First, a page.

Let’s talk Tarantino

When most people leave a cinema their thoughts linger on the excellent visuals; the breath-taking performances; the outstanding direction; and be it good or bad, the narrative. One area often neglected is the script. The actual words spoken by our beloved characters. After watching Quentin Tarantino’s eighth film (Kill Bill as one movie) The Hateful Eight, it is clear this should not be the case: in many ways dialogue is an entity unto itself, and nowhere is that more apparent than in a film written by Quentin Tarantino.

But what is so special about his dialogue? Most scriptwriters pre-Reservoir Dogs saw dialogue as a necessary evil. It was a device to move the story onward. Exposition and nothing more. Obviously, this is somewhat of a generalisation, but in the most part this generalisation has credibility. No one had written for the big screen like Tarantino. As a result, when his two debut films charged into cinemas, with all the velocity of a nuclear missile, audiences were awestruck. Iconic critic Rodger Ebert had this to say in his 1994 review of Pulp Fiction: ‘A lot of movies these days use flat, functional speech […] But the people in Pulp Fiction are in love with words for their own sake. The dialogue by Tarantino […] is off the wall sometimes, but that’s the fun.’

The veteran director/screenwriter is able to craft scenes in which discussion revolves around topics that remain detached from the actual plot, but are talked about in such a way that they somehow become relevant. For instance the tipping scene in Reservoir Dogs is a perfect example of this. Here, lines are delivered at a Mamet-esque pace, and through every interjection, comment and expletive we learn more and more about our protagonists. This means that crucial information is conveyed subtly, and audiences are rarely overloaded by characters directly telling other characters what kind of person they are or what emotions they are feeling. We are along for a verbal ride.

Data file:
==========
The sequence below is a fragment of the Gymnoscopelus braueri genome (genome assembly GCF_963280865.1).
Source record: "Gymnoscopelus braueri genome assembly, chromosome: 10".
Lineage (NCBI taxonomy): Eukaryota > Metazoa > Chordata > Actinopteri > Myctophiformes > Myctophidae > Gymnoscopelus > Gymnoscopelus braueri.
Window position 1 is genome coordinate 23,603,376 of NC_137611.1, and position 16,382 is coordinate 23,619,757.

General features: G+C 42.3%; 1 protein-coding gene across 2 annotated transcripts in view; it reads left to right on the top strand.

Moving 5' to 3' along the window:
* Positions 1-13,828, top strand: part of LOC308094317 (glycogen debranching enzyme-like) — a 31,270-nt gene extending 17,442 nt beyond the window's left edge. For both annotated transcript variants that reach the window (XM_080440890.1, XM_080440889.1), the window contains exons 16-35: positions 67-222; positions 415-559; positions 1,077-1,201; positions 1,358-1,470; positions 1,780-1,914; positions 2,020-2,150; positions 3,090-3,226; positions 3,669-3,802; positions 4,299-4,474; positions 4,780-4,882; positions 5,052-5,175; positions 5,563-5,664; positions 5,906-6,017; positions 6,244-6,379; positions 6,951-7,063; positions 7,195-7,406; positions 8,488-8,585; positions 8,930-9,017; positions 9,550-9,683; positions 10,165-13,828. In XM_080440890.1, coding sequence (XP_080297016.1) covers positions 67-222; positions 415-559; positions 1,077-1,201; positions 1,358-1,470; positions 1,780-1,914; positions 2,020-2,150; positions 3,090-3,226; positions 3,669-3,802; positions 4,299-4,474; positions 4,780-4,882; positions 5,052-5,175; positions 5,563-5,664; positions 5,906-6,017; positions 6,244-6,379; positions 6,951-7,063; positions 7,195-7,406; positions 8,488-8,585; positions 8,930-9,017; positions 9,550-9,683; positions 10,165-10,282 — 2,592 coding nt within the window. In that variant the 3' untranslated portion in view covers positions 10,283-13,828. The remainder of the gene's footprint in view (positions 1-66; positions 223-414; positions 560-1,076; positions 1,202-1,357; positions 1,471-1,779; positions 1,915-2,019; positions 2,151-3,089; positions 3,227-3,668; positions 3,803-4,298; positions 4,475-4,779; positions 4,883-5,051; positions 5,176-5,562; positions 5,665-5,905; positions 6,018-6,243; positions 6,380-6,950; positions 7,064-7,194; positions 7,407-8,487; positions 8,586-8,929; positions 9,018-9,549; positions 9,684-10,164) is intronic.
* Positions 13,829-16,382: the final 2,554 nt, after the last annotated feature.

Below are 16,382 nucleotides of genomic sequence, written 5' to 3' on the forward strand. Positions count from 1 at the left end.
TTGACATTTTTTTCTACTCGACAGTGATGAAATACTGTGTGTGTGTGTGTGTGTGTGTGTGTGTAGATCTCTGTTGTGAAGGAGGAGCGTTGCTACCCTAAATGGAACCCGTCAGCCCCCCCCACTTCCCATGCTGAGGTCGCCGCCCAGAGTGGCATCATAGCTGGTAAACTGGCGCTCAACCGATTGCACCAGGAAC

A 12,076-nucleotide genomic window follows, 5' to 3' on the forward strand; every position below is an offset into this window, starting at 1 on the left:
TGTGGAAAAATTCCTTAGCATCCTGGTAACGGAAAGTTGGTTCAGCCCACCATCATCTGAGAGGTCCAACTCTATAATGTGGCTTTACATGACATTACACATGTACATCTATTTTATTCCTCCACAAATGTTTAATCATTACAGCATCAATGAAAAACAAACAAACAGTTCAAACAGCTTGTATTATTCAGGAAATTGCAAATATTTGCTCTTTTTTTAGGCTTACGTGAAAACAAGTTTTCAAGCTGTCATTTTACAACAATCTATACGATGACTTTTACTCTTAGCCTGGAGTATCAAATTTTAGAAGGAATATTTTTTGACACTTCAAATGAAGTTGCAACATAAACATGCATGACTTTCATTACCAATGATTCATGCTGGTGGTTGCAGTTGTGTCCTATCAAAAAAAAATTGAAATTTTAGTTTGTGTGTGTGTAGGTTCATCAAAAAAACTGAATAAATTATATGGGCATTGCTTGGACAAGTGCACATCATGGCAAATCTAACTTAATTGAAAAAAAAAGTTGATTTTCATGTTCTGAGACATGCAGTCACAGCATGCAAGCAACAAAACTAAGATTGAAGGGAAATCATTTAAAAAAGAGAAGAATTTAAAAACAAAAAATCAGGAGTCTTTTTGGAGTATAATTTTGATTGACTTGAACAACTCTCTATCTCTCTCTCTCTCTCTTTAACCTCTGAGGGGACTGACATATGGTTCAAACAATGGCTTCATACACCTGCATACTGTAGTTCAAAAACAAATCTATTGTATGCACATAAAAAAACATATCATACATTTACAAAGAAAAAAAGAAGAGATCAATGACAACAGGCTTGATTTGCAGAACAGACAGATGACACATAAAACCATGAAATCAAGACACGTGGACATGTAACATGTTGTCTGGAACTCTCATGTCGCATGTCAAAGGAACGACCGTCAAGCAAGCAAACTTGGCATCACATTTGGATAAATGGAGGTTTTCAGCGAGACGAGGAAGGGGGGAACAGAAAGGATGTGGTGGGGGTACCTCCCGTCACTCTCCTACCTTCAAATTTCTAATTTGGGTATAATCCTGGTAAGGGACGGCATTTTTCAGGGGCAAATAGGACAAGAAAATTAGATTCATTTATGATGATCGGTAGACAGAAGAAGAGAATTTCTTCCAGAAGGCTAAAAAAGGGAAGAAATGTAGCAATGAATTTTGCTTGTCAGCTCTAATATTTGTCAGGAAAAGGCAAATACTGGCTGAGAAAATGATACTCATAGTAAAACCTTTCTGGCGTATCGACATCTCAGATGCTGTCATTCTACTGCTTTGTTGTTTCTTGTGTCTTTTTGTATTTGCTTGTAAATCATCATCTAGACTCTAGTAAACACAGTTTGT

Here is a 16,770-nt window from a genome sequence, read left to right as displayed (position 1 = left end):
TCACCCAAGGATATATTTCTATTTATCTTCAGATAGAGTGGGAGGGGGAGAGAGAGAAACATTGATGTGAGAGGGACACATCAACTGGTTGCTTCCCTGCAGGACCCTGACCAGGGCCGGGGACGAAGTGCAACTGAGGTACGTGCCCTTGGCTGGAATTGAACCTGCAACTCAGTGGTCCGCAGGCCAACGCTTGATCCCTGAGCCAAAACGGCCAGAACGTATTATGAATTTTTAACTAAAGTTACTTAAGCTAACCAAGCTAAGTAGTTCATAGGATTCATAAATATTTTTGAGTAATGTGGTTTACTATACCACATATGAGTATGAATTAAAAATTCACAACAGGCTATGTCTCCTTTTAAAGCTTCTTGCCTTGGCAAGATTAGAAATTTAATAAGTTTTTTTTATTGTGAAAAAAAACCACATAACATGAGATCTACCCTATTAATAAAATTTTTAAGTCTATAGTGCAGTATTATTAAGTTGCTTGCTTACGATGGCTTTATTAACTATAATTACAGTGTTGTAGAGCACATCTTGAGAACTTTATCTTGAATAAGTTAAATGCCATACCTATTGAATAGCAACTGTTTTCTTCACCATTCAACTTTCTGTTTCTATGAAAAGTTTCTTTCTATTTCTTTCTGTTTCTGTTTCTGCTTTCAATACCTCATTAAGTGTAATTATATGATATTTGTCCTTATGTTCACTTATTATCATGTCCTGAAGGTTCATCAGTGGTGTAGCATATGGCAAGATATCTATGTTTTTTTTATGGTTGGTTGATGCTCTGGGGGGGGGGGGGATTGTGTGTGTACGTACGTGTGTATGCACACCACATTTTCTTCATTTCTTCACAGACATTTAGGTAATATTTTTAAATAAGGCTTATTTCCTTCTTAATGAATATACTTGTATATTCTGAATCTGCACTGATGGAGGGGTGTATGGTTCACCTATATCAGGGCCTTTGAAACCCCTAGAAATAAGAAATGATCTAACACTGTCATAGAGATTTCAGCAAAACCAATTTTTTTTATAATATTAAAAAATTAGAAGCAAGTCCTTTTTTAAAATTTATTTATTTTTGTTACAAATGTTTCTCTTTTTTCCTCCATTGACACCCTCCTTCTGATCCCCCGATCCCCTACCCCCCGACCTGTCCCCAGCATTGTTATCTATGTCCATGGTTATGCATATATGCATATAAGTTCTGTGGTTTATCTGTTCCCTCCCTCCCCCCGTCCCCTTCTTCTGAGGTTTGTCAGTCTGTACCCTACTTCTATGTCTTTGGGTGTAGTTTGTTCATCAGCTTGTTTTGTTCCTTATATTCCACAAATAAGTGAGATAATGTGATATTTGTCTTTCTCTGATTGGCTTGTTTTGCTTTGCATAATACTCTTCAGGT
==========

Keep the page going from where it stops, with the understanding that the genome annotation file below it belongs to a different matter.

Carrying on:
The most common criticism of Tarantino’s work is his use of taboo language. When the Oscar nominated Django Unchained was released in 2012, some viewers were appalled at the film’s 115 uses of the n-word. Furthermore when the Hateful Eight was first screened to America audiences last year, many claimed that its treatment of women is misogynistic. This has resulted in some people labelling Tarantino a racist and a sexist. Although this is subjective, and people should be allowed to be offended, I cannot help but disagree. I believe that one should always dissociate the creator from the work, and judge the use of potentially offensive material in relation to whether it has relevance to the character, situation or era that is being depicted. And in regards to both Django and The Hateful Eight its use is justified. Would it not be more offensive to omit the sexist and racist nature of the Nineteenth-Century, rather than honestly reveal the disgusting side of human history?

Thankfully The Hateful Eight is not a disappointment. It is by no means Tarantino’s best film, but due to its locked room setting and Agatha Christie murder mystery style, it is perhaps his most unique. An excellent blending of Reservoir Dogs with Django Unchained that at times feels more like a stage play than an actual film. The performances are fantastic, but centre-stage is Tarantino’s writing: his use of dialogue in this film is exceptional, and his characterisation is flawless. Throughout his filmography Tarantino has always delivered wonderful dialogue, and because of his consistently bold, edgy style it is no surprise that he is consider one of Hollywood’s greatest screenwriters.

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